To sleep together at the foot of the hill which the old loving hearts had climbed together long years before is a pleasant thought, yet surely pleasant only to those who look to share the fast-coming joy of a waking from that sleep to be shared together in that better land.

Some works are more suspicious of the idea of love as a comfort despite the fact of mortality. Raoul de Roussy de Sales, a particularly pessimistic Frenchman, took American women to task for their misconceptions about love in 1938. The American woman, he wrote, “seldom accepts the idea that maladjustments and misunderstandings are not only normal but bearable once you have made up your mind that, whatever may be the ultimate aim of our earthly existence, perfect happiness through love or any other form of expression is not part of the programme.” The triumphalist view of love propagated by movies and music didn’t have the strength to structure a human life, in his characteristically bleak imagination .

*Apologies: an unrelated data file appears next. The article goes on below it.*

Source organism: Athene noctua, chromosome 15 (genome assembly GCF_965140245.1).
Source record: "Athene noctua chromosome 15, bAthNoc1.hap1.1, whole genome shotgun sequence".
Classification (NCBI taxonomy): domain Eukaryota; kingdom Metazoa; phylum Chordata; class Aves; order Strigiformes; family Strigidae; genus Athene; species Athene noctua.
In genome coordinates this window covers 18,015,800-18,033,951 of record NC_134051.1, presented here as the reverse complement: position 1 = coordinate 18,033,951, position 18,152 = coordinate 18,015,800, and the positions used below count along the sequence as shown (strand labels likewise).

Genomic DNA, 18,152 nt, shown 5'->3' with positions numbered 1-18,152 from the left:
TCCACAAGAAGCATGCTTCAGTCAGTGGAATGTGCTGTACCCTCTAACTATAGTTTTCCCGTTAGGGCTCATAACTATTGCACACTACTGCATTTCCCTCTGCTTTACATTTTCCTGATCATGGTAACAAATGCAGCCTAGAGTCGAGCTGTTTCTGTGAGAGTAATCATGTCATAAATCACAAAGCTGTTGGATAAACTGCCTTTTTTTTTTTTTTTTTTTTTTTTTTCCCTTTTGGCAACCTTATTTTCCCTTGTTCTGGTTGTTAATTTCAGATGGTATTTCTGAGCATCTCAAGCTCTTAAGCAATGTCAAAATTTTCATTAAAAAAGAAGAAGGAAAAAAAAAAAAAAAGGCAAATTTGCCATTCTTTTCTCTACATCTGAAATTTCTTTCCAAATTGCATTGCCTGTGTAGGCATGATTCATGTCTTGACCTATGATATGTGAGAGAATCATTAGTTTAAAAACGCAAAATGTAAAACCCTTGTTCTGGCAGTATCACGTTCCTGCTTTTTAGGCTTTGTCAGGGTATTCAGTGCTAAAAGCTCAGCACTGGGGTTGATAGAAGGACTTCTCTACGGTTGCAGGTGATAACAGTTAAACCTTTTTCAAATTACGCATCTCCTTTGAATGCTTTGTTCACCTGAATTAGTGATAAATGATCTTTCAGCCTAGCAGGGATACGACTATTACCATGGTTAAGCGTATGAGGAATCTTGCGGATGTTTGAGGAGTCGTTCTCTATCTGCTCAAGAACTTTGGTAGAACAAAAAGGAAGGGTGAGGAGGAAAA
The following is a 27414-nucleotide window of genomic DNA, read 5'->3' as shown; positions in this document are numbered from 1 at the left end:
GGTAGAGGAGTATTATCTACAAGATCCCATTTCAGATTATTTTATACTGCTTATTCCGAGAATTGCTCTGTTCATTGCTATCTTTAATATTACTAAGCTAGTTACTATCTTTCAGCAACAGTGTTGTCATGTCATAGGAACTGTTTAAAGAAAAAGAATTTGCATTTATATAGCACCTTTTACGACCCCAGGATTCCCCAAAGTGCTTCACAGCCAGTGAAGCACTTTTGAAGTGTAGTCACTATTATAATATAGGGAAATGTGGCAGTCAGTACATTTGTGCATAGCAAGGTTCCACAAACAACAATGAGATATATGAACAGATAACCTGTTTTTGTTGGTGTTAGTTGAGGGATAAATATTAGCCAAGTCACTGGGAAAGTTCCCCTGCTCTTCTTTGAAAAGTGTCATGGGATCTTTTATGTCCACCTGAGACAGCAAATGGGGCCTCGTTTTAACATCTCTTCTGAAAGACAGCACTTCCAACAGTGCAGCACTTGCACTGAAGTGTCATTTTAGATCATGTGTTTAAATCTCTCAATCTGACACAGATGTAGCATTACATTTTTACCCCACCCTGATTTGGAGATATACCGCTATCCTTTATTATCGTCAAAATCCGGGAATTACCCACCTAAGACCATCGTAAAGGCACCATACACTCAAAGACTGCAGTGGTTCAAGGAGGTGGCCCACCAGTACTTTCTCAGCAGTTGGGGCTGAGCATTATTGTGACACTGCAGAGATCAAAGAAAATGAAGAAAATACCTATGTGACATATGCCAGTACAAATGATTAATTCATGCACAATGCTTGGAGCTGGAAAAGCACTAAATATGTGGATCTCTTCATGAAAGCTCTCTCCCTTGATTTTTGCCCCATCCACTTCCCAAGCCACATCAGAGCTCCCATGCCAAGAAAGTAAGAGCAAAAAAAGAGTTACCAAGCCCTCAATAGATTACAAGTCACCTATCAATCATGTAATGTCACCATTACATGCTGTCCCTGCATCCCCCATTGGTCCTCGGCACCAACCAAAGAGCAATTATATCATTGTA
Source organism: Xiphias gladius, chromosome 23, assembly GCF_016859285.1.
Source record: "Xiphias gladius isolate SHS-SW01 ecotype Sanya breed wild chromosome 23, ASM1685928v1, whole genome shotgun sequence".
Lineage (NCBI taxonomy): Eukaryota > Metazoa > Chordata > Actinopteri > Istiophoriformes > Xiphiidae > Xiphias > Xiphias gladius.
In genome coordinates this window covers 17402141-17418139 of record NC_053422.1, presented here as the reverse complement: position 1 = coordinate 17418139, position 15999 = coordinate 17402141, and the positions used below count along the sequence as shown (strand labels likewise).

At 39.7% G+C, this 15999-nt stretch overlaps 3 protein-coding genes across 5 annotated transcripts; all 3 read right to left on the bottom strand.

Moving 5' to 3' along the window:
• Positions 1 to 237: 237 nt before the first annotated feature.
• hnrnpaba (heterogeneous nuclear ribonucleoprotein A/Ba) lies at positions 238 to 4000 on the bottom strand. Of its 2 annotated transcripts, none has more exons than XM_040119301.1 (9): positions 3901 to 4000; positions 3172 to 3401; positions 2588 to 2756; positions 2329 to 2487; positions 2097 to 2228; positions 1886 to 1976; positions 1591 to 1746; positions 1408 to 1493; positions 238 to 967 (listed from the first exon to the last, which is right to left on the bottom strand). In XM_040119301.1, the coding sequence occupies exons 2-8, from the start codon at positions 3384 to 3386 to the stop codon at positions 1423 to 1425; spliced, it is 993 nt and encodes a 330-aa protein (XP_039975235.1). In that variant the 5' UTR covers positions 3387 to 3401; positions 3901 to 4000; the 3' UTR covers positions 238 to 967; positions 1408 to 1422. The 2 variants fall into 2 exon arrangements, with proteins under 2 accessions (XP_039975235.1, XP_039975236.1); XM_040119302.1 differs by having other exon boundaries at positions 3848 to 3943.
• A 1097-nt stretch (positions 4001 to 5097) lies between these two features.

Sales isn’t the magazine’s only skeptic of love’s power to heal and revive. In Joyce Carol Oates’s 1971 short story “ Normal Love ,” a woman obsesses over a grisly murder and her husband’s waning love as she enters her 40s. “There must have been confusion at the end, madness, not love or hate,” Oates wrote, reflecting on the frenzied brutality of murder and the spiraling bewilderment of the narrator’s own putatively ordinary life.

But love need not sow perfection to serve as comfort in the face of death. In a psychoanalytic meditation on love triangles published in 1988, the sexuality researcher Ethel S. Person considered love’s capacity to motivate passions—even destructive ones—after death. “The mutual jealousy and hatred of lover and spouse can survive even the death of the beloved,” she wrote. “For example, a betrayed wife may forbid the appearance of her husband’s mistress at his funeral.” Love and its vagaries can outlast death, and—sometimes—ease the pain of loss: